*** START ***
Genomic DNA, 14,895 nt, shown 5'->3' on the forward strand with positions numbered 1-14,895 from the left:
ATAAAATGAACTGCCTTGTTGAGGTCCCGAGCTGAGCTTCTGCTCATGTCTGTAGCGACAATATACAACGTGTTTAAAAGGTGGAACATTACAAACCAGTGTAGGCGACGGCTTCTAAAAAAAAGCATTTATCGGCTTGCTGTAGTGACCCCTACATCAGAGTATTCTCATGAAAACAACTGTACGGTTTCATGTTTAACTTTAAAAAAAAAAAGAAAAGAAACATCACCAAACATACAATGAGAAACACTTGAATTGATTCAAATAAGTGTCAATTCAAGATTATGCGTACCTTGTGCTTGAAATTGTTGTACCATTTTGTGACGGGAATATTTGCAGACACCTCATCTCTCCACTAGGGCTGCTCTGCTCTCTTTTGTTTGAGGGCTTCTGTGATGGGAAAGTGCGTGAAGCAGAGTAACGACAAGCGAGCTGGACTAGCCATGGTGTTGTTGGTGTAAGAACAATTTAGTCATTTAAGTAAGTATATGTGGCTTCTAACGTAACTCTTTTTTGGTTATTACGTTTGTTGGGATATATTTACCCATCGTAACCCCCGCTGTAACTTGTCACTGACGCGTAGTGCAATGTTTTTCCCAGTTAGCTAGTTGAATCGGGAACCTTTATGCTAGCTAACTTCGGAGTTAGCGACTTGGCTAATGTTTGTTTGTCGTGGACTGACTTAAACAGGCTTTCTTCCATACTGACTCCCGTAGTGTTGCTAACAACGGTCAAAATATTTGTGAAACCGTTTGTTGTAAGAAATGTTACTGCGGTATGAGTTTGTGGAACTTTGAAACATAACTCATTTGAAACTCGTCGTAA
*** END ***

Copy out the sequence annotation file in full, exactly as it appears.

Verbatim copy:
Genomic DNA, 14,895 nt, shown 5'->3' on the forward strand with positions numbered 1-14,895 from the left:
ATAAAATGAACTGCCTTGTTGAGGTCCCGAGCTGAGCTTCTGCTCATGTCTGTAGCGACAATATACAACGTGTTTAAAAGGTGGAACATTACAAACCAGTGTAGGCGACGGCTTCTAAAAAAAAGCATTTATCGGCTTGCTGTAGTGACCCCTACATCAGAGTATTCTCATGAAAACAACTGTACGGTTTCATGTTTAACTTTAAAAAAAAAAAGAAAAGAAACATCACCAAACATACAATGAGAAACACTTGAATTGATTCAAATAAGTGTCAATTCAAGATTATGCGTACCTTGTGCTTGAAATTGTTGTACCATTTTGTGACGGGAATATTTGCAGACACCTCATCTCTCCACTAGGGCTGCTCTGCTCTCTTTTGTTTGAGGGCTTCTGTGATGGGAAAGTGCGTGAAGCAGAGTAACGACAAGCGAGCTGGACTAGCCATGGTGTTGTTGGTGTAAGAACAATTTAGTCATTTAAGTAAGTATATGTGGCTTCTAACGTAACTCTTTTTTGGTTATTACGTTTGTTGGGATATATTTACCCATCGTAACCCCCGCTGTAACTTGTCACTGACGCGTAGTGCAATGTTTTTCCCAGTTAGCTAGTTGAATCGGGAACCTTTATGCTAGCTAACTTCGGAGTTAGCGACTTGGCTAATGTTTGTTTGTCGTGGACTGACTTAAACAGGCTTTCTTCCATACTGACTCCCGTAGTGTTGCTAACAACGGTCAAAATATTTGTGAAACCGTTTGTTGTAAGAAATGTTACTGCGGTATGAGTTTGTGGAACTTTGAAACATAACTCATTTGAAACTCGTCGTAA